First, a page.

TACOMA, Wash. -- Tacoma has some of the fastest growing rents in the nation, which is one reason why the city is considering a plan to help people who may be forced out of their homes.
City leaders are asking the public to weigh in on the plan at a hearing scheduled for 5:30 p.m. Tuesday (Oct. 2) inside the Tacoma City Council Chambers.
The issue came to light last spring, when tenants at Tiki Apartments were given just over 20 days notice to move out. That led to a lot of outcry and protests from tenants who said they didn't have enough time -- or resources -- to find another place to live.
Many worried that the move would force them into homelessness.
In response, the city passed an emergency ordinance to help the tenants from Tiki Apartments find and pay for new housing.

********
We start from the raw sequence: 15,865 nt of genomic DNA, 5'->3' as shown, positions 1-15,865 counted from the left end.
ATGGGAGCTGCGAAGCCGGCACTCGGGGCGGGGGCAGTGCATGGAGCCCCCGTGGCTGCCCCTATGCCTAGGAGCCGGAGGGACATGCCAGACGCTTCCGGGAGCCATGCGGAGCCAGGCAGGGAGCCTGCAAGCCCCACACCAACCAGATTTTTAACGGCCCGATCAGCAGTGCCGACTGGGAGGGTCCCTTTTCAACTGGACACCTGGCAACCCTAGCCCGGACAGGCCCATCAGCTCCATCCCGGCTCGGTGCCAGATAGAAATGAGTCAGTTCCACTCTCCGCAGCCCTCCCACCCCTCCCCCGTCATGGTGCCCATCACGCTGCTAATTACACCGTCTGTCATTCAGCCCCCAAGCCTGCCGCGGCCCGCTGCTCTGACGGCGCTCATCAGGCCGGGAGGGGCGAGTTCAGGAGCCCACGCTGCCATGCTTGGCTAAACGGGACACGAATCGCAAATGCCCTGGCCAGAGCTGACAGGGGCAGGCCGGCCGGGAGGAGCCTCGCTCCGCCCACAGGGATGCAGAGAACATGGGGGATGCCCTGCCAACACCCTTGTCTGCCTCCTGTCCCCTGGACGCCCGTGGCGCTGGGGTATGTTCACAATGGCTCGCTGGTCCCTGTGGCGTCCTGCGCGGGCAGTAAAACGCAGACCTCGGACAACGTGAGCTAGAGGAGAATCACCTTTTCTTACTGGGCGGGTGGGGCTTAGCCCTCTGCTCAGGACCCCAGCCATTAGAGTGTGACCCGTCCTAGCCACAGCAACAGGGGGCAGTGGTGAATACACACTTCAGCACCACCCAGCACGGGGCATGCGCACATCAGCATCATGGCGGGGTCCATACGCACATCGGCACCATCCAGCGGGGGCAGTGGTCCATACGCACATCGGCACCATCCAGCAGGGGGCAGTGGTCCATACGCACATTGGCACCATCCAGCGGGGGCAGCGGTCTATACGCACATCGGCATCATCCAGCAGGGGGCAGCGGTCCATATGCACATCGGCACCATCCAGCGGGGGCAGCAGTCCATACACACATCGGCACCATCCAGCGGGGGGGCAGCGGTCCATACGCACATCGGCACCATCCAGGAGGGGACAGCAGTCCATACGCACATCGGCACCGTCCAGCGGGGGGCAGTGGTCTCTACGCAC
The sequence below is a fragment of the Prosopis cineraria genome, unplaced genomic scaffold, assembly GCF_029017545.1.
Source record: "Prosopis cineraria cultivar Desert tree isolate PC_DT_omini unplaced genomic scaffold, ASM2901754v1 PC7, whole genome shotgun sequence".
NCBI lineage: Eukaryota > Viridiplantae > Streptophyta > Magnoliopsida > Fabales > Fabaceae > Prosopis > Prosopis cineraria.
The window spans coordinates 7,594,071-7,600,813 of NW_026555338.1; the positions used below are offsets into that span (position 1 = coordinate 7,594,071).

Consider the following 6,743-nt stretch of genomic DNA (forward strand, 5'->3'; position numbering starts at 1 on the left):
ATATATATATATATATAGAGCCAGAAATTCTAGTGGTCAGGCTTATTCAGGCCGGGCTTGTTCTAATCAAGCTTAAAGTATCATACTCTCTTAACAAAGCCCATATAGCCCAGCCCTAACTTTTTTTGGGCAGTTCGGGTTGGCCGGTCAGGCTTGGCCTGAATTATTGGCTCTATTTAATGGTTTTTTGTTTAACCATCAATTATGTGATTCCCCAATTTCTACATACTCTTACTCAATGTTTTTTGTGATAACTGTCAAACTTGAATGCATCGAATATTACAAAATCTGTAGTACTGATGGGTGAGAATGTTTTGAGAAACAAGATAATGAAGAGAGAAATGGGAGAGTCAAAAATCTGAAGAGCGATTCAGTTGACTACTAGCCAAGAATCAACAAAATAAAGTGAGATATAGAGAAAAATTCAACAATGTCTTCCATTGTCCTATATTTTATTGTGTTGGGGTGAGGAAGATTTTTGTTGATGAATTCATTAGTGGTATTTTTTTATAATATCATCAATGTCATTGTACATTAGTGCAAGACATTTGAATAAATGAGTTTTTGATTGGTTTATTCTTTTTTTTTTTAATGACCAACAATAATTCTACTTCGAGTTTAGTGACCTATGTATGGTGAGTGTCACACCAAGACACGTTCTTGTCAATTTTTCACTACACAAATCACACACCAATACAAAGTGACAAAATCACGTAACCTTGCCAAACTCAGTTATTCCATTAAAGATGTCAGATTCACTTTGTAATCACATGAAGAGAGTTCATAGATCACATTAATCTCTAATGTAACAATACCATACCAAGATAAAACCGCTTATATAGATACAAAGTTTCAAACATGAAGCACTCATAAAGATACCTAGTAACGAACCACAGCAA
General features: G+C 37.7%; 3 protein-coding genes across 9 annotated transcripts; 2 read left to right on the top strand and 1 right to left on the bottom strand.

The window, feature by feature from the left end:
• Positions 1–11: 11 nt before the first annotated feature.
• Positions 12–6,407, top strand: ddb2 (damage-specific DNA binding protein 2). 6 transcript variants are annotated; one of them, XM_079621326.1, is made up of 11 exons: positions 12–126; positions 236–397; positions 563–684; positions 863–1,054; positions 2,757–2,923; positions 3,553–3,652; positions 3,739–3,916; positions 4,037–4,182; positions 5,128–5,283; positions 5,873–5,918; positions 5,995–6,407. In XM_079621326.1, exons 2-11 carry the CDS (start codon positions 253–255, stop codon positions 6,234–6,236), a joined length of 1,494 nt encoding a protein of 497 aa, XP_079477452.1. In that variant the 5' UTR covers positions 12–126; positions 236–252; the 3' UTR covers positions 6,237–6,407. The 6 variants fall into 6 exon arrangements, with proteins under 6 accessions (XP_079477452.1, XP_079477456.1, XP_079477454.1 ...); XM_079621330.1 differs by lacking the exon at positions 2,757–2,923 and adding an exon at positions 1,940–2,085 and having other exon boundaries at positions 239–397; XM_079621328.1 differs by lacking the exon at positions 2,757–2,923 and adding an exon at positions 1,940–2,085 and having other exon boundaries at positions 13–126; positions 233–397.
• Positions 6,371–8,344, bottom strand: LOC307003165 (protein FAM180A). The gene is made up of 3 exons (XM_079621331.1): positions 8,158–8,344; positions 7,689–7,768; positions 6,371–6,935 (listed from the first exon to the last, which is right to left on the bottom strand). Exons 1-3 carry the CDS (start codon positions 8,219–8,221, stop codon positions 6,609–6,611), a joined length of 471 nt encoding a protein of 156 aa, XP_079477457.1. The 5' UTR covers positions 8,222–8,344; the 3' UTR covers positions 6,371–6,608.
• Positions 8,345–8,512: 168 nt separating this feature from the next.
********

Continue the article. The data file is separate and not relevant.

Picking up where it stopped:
The city has since drafted several new proposals to keep people in this type of situation from becoming homeless.
- Physical moving costs (moving trucks, etc.)
- Funds for moving into a new residence, including deposit and first and last months' rent
- Money for utility connection fees and deposits
- Rent and utility help for one year after relocation.
The city figures the cost would be about $2,000 for each qualifying unit. It would be funded by the city and landlords.
This is something that other communities will likely be watching closely as they deal with increasing rents.
Residents are encouraged to give their input at Tuesday afternoon's public hearing, or submit them in writing by emailing firstname.lastname@example.org or in person at the City Clerk’s Office at 733 Market Street, Room 11, Tacoma, by 4 p.m.